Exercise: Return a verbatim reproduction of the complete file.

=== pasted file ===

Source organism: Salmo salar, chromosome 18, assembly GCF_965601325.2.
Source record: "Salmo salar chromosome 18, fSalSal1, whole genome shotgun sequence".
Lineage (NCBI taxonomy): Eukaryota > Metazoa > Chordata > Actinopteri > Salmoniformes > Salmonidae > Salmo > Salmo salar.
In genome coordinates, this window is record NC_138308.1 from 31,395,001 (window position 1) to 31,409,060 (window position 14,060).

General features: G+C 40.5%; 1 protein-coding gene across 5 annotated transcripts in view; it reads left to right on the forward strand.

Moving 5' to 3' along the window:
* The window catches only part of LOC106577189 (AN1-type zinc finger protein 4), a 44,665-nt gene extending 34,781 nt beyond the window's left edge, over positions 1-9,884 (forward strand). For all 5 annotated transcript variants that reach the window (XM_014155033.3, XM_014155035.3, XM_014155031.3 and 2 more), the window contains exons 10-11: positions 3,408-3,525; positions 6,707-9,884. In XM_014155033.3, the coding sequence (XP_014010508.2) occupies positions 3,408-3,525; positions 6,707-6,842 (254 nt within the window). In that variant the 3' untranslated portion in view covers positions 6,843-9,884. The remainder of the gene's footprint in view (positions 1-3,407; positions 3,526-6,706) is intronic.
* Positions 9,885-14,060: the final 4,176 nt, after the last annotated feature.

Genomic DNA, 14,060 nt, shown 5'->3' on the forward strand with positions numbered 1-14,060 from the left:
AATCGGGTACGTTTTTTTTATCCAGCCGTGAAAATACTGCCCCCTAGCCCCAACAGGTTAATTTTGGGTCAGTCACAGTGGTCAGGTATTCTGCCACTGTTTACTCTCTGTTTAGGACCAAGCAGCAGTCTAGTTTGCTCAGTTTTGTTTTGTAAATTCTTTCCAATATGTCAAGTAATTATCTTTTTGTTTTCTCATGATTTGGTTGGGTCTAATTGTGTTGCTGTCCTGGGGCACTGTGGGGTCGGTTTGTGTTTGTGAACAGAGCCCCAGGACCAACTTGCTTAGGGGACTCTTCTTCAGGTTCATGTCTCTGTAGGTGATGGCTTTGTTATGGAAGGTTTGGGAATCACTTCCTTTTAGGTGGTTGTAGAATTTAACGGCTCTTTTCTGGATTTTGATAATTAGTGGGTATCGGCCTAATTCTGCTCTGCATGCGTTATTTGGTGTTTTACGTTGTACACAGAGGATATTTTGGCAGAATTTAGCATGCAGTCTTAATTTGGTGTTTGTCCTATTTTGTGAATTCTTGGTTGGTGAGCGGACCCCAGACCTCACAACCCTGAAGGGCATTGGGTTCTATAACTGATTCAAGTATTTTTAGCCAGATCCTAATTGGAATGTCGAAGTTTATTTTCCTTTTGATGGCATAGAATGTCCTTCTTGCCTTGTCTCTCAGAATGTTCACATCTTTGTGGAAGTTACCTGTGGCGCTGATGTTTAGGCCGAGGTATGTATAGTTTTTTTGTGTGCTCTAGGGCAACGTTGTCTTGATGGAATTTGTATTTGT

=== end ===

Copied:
Source organism: Salmo salar, chromosome 18, assembly GCF_965601325.2.
Source record: "Salmo salar chromosome 18, fSalSal1, whole genome shotgun sequence".
Lineage (NCBI taxonomy): Eukaryota > Metazoa > Chordata > Actinopteri > Salmoniformes > Salmonidae > Salmo > Salmo salar.
In genome coordinates, this window is record NC_138308.1 from 31,395,001 (window position 1) to 31,409,060 (window position 14,060).

General features: G+C 40.5%; 1 protein-coding gene across 5 annotated transcripts in view; it reads left to right on the forward strand.

Moving 5' to 3' along the window:
* The window catches only part of LOC106577189 (AN1-type zinc finger protein 4), a 44,665-nt gene extending 34,781 nt beyond the window's left edge, over positions 1-9,884 (forward strand). For all 5 annotated transcript variants that reach the window (XM_014155033.3, XM_014155035.3, XM_014155031.3 and 2 more), the window contains exons 10-11: positions 3,408-3,525; positions 6,707-9,884. In XM_014155033.3, the coding sequence (XP_014010508.2) occupies positions 3,408-3,525; positions 6,707-6,842 (254 nt within the window). In that variant the 3' untranslated portion in view covers positions 6,843-9,884. The remainder of the gene's footprint in view (positions 1-3,407; positions 3,526-6,706) is intronic.
* Positions 9,885-14,060: the final 4,176 nt, after the last annotated feature.

Genomic DNA, 14,060 nt, shown 5'->3' on the forward strand with positions numbered 1-14,060 from the left:
AATCGGGTACGTTTTTTTTATCCAGCCGTGAAAATACTGCCCCCTAGCCCCAACAGGTTAATTTTGGGTCAGTCACAGTGGTCAGGTATTCTGCCACTGTTTACTCTCTGTTTAGGACCAAGCAGCAGTCTAGTTTGCTCAGTTTTGTTTTGTAAATTCTTTCCAATATGTCAAGTAATTATCTTTTTGTTTTCTCATGATTTGGTTGGGTCTAATTGTGTTGCTGTCCTGGGGCACTGTGGGGTCGGTTTGTGTTTGTGAACAGAGCCCCAGGACCAACTTGCTTAGGGGACTCTTCTTCAGGTTCATGTCTCTGTAGGTGATGGCTTTGTTATGGAAGGTTTGGGAATCACTTCCTTTTAGGTGGTTGTAGAATTTAACGGCTCTTTTCTGGATTTTGATAATTAGTGGGTATCGGCCTAATTCTGCTCTGCATGCGTTATTTGGTGTTTTACGTTGTACACAGAGGATATTTTGGCAGAATTTAGCATGCAGTCTTAATTTGGTGTTTGTCCTATTTTGTGAATTCTTGGTTGGTGAGCGGACCCCAGACCTCACAACCCTGAAGGGCATTGGGTTCTATAACTGATTCAAGTATTTTTAGCCAGATCCTAATTGGAATGTCGAAGTTTATTTTCCTTTTGATGGCATAGAATGTCCTTCTTGCCTTGTCTCTCAGAATGTTCACATCTTTGTGGAAGTTACCTGTGGCGCTGATGTTTAGGCCGAGGTATGTATAGTTTTTTTGTGTGCTCTAGGGCAACGTTGTCTTGATGGAATTTGTATTTGT